Lakers regressing under D'Antoni

December 9, 2012

LOS ANGELES — Another Lakers' game Sunday night and another performance devoid of defensive energy and intensity, resulting in a 117-110 loss to the Utah Jazz at Staples Center.
"We're just not very good right now," said Lakers coach Mike D'Antoni. That's the understatement of the season.
This Lakers team, which was supposed to be a legitimate title hopeful, is barely a playoff contender. Its record is 9-12, with three losses in the last four games. Now the Lakers pack their bags for a four-games-in-five-days road trip that could be devastating for a team playing as poorly as they are right now. Steve Nash won't be available as he continues to recover from a fractured left leg, and Pau Gasol's tendinitis-ridden knees will be re-examined in Cleveland on Tuesday, but it's unlikely that he'll be available for at least a few more games.

It's only 22 games into the season, but the squad is regressing — especially on defense.
"Again tonight, like in Oklahoma City, in the second quarter we got out-run," D'Antoni said. "They got fast break after fast break. Too many fast-break points, especially in the first half.
"The offense wasn't the problem tonight. There's no excuse for giving up 117 points, or 35 and 40-point quarters. There's no excuse for not running back on defense. None."
Yet that's what keeps happening with this team night after night. Kobe Bryant, who led all scorers with 34 points, says it's a problem that has to end now.
"It's definitely a problem," Bryant said, "because anytime you give away a game it inevitably comes back at the end of the year and it bites you. That's the second game in a row that we've given up too many fast-break points."
Bryant said despite the fact that the team — according to D'Antoni — doesn't communicate well on the court or pick up each other on the defensive end of the floor, the team gets along just fine.
"We're just not playing well," Kobe said. "The chemistry's not bad. They had 54 points in the paint coming from layups. We just have to have better defensive balance and have two guys back at all times. But the chemistry is fine."
Maybe so, but it isn't translating into the improvement that's necessary for the Lakers to turn around their bad season. So there has to be some other problem, doesn't there?
"When somebody helps, then somebody else has to help the helper," said Dwight Howard, the principal victim of the Lakers not helping out on defense.
One of the great defensive big men in history, Howard is always looking to take on someone who beats one of his teammates and tries to come down low. But rarely have any other Lakers stepped up to account for the player Howard would have been guarding, thus the easy points underneath.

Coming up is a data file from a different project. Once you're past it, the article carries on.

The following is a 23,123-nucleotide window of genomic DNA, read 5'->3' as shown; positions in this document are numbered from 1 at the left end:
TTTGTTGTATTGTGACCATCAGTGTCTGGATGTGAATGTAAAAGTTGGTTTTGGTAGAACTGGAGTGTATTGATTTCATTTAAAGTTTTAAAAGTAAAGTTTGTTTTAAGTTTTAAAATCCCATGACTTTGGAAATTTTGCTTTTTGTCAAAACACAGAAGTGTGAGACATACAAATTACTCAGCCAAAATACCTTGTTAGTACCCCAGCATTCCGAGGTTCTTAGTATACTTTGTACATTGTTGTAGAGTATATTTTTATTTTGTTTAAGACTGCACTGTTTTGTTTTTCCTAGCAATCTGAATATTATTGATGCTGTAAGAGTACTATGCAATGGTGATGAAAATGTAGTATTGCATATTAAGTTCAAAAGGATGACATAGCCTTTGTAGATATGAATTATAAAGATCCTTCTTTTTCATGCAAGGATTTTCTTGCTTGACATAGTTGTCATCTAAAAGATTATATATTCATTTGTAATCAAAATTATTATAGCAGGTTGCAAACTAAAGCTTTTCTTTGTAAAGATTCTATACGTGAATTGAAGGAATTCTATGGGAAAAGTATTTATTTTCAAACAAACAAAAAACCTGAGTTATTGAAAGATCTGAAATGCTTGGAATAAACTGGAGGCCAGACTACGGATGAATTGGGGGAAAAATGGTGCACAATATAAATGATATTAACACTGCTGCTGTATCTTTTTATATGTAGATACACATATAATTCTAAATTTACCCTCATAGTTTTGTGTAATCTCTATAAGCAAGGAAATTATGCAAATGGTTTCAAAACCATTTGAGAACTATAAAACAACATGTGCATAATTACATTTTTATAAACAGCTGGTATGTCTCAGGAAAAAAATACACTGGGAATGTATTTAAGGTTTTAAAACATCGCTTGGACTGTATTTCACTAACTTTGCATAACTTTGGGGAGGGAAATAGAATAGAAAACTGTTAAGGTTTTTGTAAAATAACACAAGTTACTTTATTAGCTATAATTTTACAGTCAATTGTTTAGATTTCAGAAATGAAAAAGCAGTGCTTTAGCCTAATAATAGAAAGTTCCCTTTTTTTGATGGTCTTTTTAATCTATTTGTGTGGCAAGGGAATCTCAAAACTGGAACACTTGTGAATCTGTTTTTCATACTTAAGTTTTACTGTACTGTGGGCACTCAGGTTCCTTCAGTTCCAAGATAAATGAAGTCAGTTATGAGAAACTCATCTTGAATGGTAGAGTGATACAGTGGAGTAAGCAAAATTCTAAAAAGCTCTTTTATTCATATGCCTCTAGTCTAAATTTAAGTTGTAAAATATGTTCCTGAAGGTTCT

"That's how we get beat," said a frustrated Howard, who had 11 points, 16 rebounds and two blocks. "It's the same story every time we've lost. We've got to help each other."
And it's up to the coaching staff to make it happen.
"We'll just keep talking to them about it, showing them on video what's happening," D'Antoni. "Then they've just got to go out and do it.
"We haven't had a gut-checking moment yet. Soon, we're going to have to draw a line in the sand, and we're going to have to fight.
"Somehow we've got to play tougher."

1. As mentioned here many times, D'Antoni continues to preach the gospel of Steve Nash and how things will get better and the obvious problems — no defense, lack of energy — will just disappear. Well, they won't, no matter when Nash comes back. Especially the horrible effort on defense that takes place nearly every game the Lakers play. It's as if the players — with the exception of Howard and Metta World Peace — don't care if they stop the other team from scoring. They just want the ball back so they can try to score. At least that's how it looks. And it's even affected one of the game's great defenders. Kobe is still an amazing offensive weapon; defensively he's in a streak of bad performances that are an oddity when you look at his overall career. If he has the energy to put up the shots and run the offense, why isn't he stopping his opposing assignment? It seems like the lackadaisical effort of many of his teammates has rubbed off on Bryant as well.
2. Nash continues to work out but without doing much of anything that puts game-like stress on his fractured left leg. The Lakers have always had a tremendous medical staff, but they have to be wondering if something was missed on the MRIs that have been taken. Nash was expected to be back 10 days ago. Right now it's looking like his return might be a Christmas present for Laker fans.
3. Even though he's out with tendinitis in his knees, Pau Gasol is still hearing criticism from fans and some of the media. A sub-headline in the L.A. Times Sunday asked if Gasol was out with bad knees or hurt feelings? Reminder to the masses — you don't become a four-time All-Star, an integral member of two NBA champion teams and an Olympic hero by acting childish and letting your emotions control your professionalism. Yes, he's having a bad year. But when you look at his track record, you can bet it's his knees and not a bruised ego that has him on the bench.